OSHA Issues Updated COVID-19 Guidance
Date: February 03, 2021
On January 29 the Occupational Safety and Health Administration (OSHA) released updated guidance (Guidance) on how to mitigate and prevent the spread of COVID-19 in the workplace. The Guidance was issued in response to President Biden’s Executive Order directing OSHA to release clear direction for employers on reducing COVID-19 transmission in the workplace.
Many employers have already implemented some of the policies and procedures enumerated in the Guidance through their existing pandemic response initiatives. Further, the Guidance notes the changing recommendations issued by the CDC and state and local health departments and indicates that in identified circumstances those recommendations should be followed. There are also some new recommendations in the Guidelines, including the adoption of a comprehensive COVID-19 prevention program. Topics and recommendations in the Guidance include:
- Employers should assign a workplace coordinator who will be responsible for COVID-19 issues on the employer’s behalf.
- Employers should make a COVID-19 vaccine or vaccination series available at no cost to all eligible employees. They should also provide information and training on the benefits and safety of vaccinations.
- Employers should provide all workers with face coverings (i.e., cloth face coverings, surgical masks) at no cost to the worker, unless their work task requires a respirator. Employers must discuss the possibility of “reasonable accommodation” for any workers who are unable to wear or have difficulty wearing certain types of face coverings due to a disability.
- Employers should require visitors, customers and other non-employees to wear a face covering at the worksite unless they are under the age of 2 or are actively consuming food or beverages on-site.
- Employers should not distinguish between workers who are vaccinated and those who are not. OSHA has adopted the CDC’s current guidance that there is no evidence that COVID-19 vaccines prevent transmission of the virus from person to person.
- Employers should provide guidance on screening and testing.
- Employers should isolate workers who show symptoms at work and minimize the negative impact of quarantine and isolation of workers.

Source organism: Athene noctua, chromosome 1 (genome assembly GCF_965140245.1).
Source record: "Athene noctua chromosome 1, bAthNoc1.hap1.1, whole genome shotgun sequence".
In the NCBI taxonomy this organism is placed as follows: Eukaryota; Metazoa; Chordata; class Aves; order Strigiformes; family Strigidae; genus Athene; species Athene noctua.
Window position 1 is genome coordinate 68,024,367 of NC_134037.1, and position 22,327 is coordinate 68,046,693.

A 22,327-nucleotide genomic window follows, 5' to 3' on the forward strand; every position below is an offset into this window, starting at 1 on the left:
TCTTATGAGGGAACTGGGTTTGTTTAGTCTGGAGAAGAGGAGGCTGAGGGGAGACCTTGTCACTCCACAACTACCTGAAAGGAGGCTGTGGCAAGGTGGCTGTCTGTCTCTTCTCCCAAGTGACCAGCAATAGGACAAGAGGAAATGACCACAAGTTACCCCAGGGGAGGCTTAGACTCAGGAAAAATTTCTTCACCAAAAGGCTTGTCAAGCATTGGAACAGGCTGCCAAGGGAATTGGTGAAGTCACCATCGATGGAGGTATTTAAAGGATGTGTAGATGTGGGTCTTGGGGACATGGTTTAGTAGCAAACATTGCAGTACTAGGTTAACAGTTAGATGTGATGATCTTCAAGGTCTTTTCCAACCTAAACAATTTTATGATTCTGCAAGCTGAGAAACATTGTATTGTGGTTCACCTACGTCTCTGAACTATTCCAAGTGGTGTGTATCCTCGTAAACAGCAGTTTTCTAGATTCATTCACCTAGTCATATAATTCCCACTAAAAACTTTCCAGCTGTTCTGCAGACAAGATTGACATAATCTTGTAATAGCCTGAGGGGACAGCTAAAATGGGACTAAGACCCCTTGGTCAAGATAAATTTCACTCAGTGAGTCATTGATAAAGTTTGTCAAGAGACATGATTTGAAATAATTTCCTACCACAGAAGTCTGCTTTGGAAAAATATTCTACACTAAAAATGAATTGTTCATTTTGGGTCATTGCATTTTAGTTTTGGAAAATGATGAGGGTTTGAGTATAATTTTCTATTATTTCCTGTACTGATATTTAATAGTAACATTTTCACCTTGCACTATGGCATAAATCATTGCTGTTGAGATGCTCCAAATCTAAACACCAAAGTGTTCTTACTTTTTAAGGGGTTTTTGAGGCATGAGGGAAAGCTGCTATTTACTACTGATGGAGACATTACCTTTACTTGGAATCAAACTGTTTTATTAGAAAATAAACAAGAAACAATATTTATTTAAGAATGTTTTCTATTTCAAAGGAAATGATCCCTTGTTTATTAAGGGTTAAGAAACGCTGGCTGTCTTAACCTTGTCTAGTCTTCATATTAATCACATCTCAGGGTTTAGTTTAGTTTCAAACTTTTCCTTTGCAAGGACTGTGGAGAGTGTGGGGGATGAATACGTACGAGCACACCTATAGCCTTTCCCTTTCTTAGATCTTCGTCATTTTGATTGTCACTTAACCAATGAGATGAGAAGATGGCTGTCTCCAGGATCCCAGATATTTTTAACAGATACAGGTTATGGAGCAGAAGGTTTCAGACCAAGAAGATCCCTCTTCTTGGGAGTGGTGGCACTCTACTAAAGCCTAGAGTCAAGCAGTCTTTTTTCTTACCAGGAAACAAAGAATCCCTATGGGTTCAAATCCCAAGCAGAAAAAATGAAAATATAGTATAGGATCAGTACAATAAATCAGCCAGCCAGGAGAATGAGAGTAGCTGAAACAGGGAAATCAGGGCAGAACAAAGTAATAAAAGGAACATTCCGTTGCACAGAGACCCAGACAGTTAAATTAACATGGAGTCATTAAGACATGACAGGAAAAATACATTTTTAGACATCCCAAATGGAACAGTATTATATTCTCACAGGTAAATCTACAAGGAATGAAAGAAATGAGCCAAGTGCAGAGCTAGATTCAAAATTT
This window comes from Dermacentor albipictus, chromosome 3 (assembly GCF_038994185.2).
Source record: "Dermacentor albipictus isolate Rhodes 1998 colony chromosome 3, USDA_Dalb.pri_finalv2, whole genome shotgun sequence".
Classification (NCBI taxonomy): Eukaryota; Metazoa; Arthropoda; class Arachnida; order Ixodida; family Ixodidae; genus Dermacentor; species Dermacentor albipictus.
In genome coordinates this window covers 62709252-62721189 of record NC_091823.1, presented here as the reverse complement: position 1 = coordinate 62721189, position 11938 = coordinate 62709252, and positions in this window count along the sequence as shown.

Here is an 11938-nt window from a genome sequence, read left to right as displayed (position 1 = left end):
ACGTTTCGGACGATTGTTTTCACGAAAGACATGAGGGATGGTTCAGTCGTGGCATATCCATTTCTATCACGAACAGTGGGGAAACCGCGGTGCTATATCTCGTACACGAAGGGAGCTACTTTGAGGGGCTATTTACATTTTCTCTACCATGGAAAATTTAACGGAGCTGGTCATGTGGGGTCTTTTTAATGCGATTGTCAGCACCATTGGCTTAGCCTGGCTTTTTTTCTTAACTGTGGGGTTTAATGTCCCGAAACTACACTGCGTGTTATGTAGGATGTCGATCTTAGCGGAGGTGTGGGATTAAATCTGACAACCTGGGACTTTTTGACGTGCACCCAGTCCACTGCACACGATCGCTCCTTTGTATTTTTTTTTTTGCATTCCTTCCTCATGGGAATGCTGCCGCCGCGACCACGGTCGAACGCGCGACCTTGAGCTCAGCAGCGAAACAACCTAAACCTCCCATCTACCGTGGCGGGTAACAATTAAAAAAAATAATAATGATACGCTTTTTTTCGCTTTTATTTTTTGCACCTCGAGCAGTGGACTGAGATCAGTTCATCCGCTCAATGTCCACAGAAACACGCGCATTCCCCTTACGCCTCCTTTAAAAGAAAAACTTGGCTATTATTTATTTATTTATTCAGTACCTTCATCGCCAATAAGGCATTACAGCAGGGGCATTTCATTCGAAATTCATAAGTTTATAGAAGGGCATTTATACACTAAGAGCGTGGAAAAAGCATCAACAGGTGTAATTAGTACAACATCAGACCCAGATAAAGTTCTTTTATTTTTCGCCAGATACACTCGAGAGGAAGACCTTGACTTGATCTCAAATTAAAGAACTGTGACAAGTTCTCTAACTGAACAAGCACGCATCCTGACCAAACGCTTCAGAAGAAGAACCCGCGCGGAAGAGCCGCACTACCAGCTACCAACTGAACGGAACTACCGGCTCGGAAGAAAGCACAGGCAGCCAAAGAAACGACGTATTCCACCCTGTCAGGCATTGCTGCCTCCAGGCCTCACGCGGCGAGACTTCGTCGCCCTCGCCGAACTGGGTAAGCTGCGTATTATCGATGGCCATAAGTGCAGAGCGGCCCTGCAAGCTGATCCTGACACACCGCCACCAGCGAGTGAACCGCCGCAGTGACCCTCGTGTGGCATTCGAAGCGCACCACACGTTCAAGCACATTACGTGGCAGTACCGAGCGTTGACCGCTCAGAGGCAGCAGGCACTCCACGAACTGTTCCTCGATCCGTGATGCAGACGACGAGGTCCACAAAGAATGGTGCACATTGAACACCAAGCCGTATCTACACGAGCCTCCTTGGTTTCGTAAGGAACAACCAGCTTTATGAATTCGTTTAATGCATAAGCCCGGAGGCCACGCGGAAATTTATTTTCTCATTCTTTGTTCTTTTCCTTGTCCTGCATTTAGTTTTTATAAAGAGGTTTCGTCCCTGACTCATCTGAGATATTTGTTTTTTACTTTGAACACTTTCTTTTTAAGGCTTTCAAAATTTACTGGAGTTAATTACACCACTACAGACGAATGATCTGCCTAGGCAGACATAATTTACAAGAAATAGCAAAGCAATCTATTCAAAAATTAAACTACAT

- Employers may not discriminate against employees for raising a reasonable concern about infection control related to COVID-19 to the employer, the employer’s agent, other employees, a government agency, or to the public, or against an employee for voluntarily providing and wearing their own personal protective equipment, such as a respirator, face shield, gloves or surgical mask.
The Guidance also expands upon existing OSHA recommendations for limiting the spread of COVID-19, including implementing and following physical distancing protocols, isolating workers who are infected or potentially infected, and ensuring that individuals have the supplies necessary for good hygiene practices.
While OSHA notes that its Guidance is not a standard or regulation, it states in the Guidance that the Occupational Safety and Health Act (Act) requires that employers comply with safety and health standards and regulations issued and enforced either by OSHA or by an OSHA-approved state plan. OSHA also notes that the Act’s General Duty Clause, Section 5(a)(1), requires employers to provide workers with a workplace free from recognized hazards that are causing or likely to cause death or serious physical harm. Noncompliance with OSHA’s specific regulations and the General Duty clause may result in fines and enforcement directives.
Employers should reevaluate their current compliance and COVID-19 safety controls with OSHA’s updated Guidance and take appropriate steps to ensure that they are following OSHA’s recommendations.
FOR MORE INFORMATION
For more information, please contact:
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Hannah E. Caldwell
or any member of our Labor & Employment practice group.
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